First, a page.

I believe that games are about the things they have rules for. I definitely believe that there are people who disagree with that point, and I think that it’s a large conversation, but I think that there’s a lot to be said for it. However, this means that the OSR’s tight combat rules and fleshed out worlds makes them about fighting and exploring. Burning Wheel’s desire to make the majority of the skills be a consequence of what a Lifepath might have, and then the core systems be all about how a person reacts to another (Resources, Steel, Duel of Wits, Circles, Fight, Range and Cover) or how they are special (the many kinds of magic, fighting arts), really drills down that Burning Wheel is about creating a strongly defined character, and then putting them in conflict with both their worlds and the characters in it. Something the OSR kinda isn’t. But that’s also fine, at least I think so.
As for the point of player skill - well - that’s so dependent on the table and what constitutes a “skill”. And that’s just hard to codify in a game system and not an RPG group.
I find the “Rulings not Rules” dictum troublesome and problematic. A game’s rules are the game itself, and the players step into Ye Olde Magic Circle and agree to abide by the rules to create fair play. The rules and that agreement then collaborate to create surprise and delight for the players during the operation of the game.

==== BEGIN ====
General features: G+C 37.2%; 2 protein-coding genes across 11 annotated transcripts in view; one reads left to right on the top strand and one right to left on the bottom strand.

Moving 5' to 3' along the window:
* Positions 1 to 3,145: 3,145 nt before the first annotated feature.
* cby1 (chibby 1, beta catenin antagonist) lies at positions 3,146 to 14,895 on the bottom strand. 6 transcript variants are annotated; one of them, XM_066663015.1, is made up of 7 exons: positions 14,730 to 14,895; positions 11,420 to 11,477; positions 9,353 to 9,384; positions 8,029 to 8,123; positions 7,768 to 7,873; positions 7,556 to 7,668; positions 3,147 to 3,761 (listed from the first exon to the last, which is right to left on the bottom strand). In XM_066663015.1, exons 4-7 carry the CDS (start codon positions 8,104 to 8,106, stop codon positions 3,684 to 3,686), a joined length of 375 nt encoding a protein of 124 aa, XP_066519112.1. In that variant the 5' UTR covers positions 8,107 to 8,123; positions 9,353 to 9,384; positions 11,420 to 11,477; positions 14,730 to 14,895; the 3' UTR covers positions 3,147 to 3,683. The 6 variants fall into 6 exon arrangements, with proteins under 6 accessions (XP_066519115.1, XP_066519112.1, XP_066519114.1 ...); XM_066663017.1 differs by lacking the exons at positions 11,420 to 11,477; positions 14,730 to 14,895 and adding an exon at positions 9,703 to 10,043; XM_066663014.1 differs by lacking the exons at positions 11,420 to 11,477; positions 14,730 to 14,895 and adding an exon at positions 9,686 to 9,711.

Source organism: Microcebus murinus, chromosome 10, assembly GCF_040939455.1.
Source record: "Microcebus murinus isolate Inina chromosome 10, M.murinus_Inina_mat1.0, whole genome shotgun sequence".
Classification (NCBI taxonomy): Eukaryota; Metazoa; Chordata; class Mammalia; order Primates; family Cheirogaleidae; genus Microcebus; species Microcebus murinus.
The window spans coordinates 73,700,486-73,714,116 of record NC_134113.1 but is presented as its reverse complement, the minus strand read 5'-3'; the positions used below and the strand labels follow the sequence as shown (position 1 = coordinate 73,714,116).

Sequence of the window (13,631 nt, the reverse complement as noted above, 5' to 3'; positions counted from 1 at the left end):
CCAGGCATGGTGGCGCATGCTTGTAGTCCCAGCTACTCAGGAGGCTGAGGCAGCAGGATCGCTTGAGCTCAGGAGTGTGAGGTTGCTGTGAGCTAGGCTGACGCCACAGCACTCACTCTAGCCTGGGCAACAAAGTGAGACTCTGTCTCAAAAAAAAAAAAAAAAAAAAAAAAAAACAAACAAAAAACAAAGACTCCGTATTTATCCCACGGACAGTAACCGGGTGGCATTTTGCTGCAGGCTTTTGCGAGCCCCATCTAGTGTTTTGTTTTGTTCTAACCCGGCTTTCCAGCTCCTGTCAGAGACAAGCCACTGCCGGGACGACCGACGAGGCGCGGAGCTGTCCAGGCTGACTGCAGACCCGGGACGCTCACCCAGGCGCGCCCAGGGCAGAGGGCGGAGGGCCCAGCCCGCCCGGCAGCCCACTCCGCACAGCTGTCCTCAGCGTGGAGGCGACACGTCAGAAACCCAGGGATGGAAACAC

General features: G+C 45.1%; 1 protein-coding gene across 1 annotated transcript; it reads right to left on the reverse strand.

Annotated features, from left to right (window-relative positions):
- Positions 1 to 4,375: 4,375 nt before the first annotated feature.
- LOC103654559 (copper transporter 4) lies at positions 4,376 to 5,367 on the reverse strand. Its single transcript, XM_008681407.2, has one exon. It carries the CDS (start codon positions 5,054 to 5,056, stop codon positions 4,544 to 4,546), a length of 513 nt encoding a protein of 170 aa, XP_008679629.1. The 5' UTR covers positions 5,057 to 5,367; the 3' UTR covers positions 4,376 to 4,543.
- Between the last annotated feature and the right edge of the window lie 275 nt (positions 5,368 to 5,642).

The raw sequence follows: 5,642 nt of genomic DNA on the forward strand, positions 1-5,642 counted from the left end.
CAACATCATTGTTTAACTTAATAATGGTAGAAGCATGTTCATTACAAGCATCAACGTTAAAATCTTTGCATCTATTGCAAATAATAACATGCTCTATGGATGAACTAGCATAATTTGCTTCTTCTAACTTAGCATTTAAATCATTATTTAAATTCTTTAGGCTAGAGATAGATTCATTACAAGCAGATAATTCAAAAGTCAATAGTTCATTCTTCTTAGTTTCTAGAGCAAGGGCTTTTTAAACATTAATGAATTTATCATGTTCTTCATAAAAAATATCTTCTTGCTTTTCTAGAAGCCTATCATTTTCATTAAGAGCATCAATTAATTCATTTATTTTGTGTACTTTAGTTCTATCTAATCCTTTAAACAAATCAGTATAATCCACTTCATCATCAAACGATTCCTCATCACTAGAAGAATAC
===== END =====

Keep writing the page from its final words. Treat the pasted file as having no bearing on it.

Moving the authority of the game from the rules fully onto the shoulders of one player—authority that supersedes even the social contract of the game itself (as in, we’re not here to play the game but to subject ourselves to the “ruling” of one player)—opens a game up to bias and, more often, limits the range of possible results. One players’ imagination is never as rich as the multiple imaginations of the group.
Going further, I often see this credo of Rulings Not Rules tied to the idea of systemless or system-light play. But that assertion is a fallacy. The system is always present in a roleplaying game—and it always has the same weight. The choice being made in design is where the weight resides. In this case, the system moves into the shoulders of a single player issuing rulings. Playing the game becomes about playing to or manipulating that authoritatively positioned player.
And, while I love a good belief(!), there’s a One True Wayism to the Rulings not Rules ideology that rankles me. Burning Wheel’s philosophies and procedures only ever apply to it—to a single game. Even its cousin and sibling games require their own explicit philosophies and procedures. If you’ve listened to me babble for long enough, you will hear me actively resist the pull to apply BW’s systems beyond its borders. Folks are always asking me for generic GM advice—which I can’t give. And folks are endlessly trying to kitbash a BW system into another game—at which point they’ve made their own game and my philosophies and rubrics no longer apply.
So the implication that there is even a class of games that get by with a pithy philosophy like Rulings not Rules rings false to me. It feels like an ideology for a group that is trying to assert an identity. And that is expressly Not My Thing. I try to take each game on its merits. As Silverwizard said, “games are about the things they have rules for.” I believe that to be self-evident and I approach games with that mindset—not with an overarching philosophy or ideology.